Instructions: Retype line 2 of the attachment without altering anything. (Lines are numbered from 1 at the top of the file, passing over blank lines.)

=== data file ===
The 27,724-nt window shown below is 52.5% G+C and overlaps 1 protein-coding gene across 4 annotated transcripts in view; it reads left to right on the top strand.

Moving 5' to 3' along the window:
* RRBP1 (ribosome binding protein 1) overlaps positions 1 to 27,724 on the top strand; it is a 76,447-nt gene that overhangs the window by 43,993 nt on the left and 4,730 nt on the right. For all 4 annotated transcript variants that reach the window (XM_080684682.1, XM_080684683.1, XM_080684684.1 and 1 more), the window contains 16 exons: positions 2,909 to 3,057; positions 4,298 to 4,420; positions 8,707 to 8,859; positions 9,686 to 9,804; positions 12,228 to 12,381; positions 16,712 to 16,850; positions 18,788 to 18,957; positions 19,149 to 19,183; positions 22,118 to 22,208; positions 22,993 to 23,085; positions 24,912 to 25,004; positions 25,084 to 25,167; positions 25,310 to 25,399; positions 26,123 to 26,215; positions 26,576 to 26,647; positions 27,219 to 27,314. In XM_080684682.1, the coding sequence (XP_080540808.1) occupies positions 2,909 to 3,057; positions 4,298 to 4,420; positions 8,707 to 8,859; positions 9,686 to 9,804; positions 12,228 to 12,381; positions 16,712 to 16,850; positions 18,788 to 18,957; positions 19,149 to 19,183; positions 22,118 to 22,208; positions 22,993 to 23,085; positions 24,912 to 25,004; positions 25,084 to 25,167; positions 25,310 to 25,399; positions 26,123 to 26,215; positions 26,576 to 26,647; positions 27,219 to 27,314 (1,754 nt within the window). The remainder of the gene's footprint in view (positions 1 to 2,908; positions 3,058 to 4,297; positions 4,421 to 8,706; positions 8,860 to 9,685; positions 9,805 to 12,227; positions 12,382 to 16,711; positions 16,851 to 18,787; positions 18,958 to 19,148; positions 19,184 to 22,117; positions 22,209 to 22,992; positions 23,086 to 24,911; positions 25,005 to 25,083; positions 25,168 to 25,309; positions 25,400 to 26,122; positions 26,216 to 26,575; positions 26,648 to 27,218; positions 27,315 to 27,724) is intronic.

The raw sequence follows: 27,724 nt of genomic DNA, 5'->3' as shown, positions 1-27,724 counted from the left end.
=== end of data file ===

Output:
Moving 5' to 3' along the window: